Smith’s book impressed me with its consistency in treatment and comprehensiveness across sections.
This text seems very useful in terms of modularity. The reading sections are short, and would allow an instructor much flexibility in terms of how much to assign in each class. While concepts necessarily build on one another, links within each section lead students to appropriate places to fill in or review the concepts that have been covered previously. In addition, there are some sections that might be regarded as supplemental and thereby excluded, depending on the needs of the course and time constraints.
While I understand the reasons behind dedicating the first volume to Latin (accessibility/familiarity, volume of material) and the second to Greek, this seems an odd choice to me in terms of chronology. Within the volume itself, the organizational logic and breakdowns of section are usually clear and logical. I did have a few quibbles within chapters: for example, on the first set of exercises, it would be useful to reiterate the numbering scheme rather than referring back to a chart much earlier in the text (§17, p. 45 #3). And while Smith’s exhaustive list of examples of words for analysis or consideration is useful, it might be a bit overwhelming in its presentation for many students (i.e. §83, p. 200).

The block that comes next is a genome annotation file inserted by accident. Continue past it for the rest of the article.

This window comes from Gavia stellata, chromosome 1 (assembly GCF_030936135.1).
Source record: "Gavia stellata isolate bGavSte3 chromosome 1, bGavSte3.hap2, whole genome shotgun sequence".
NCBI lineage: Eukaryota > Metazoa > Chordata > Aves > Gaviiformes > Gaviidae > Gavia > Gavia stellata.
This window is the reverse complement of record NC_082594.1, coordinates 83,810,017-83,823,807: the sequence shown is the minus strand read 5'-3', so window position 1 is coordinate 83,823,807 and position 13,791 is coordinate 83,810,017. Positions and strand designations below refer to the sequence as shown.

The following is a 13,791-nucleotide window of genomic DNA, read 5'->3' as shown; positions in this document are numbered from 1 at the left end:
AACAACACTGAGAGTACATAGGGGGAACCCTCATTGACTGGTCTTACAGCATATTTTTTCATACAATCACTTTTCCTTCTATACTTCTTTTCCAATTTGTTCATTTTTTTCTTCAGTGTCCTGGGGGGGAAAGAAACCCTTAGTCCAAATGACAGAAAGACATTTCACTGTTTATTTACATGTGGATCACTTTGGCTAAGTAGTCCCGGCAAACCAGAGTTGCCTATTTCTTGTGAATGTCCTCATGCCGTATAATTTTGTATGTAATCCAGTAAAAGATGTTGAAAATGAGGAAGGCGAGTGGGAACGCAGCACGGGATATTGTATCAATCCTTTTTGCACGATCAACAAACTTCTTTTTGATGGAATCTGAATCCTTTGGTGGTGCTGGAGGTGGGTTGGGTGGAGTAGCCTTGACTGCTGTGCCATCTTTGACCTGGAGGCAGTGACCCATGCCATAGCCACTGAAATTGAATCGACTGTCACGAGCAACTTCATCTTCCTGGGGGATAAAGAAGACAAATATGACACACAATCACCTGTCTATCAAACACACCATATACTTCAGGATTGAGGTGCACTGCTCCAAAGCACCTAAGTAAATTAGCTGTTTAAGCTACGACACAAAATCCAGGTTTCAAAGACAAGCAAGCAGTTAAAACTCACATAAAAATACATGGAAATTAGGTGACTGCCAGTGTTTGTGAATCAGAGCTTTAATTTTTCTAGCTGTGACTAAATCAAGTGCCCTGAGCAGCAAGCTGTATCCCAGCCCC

The online version is fairly easy to navigate, but the sections are fairly short: this results in a lot of clicking, but is useful in other ways. The downloadable PDF has a lot of blank pages. §19 (p. 53) has a spacing issue within a paragraph, which also appears in the online version. In both cases, there seem to be some reference errors: for instance, we are told to “consult the Bestiary” in §41 (p. 94), but this should read §42.
The breadth and depth of Dr. Smith’s language expertise is impressive. I did not find any grammatical errors in this text.
There are potentially minor slights to Smith’s fellow Canadians in §18 (p. 51) n. 1, and a comment that seems to equate “ardent feminists” with man-haters who are unable to set aside their biases to study language as objectively as male linguists in §42 (p. 105) might best be omitted. And although minor, making light of terms associated with abortion as a political issue (p. 225) also might sit badly with some in today’s divisive political climate.
The text will provide students far more information about the history of English, its relationship to Latin (and other languages), and about the grammar of Latin than many other texts on this subject. In places, I would like to see citations for references (i.e., the references to Juvenal on p. 71 and to Plautus in n. 1 in §56 (p. 137). There are many interesting cultural tidbits (such as the relationship of the political term “fascist” to the Roman fasces (§56, p. 137). Occasionally, the text offers a tease, which in some cases can prompt to further study (the etymology of “vanilla” might make you blush: again, §56, p. 137), but in other cases seems just to assume too much (as with the above noted reference to Lee Marvin and the origin of the word “palimony”). Overall, I think this text is highly useful for a course on English linguistics, but less useful as a stand alone text for a course that focuses on equipping those in the sciences and social sciences with an arsenal of word roots pertinent to their field (though as a supplemental text, for this sort of course, I think it could be very useful indeed).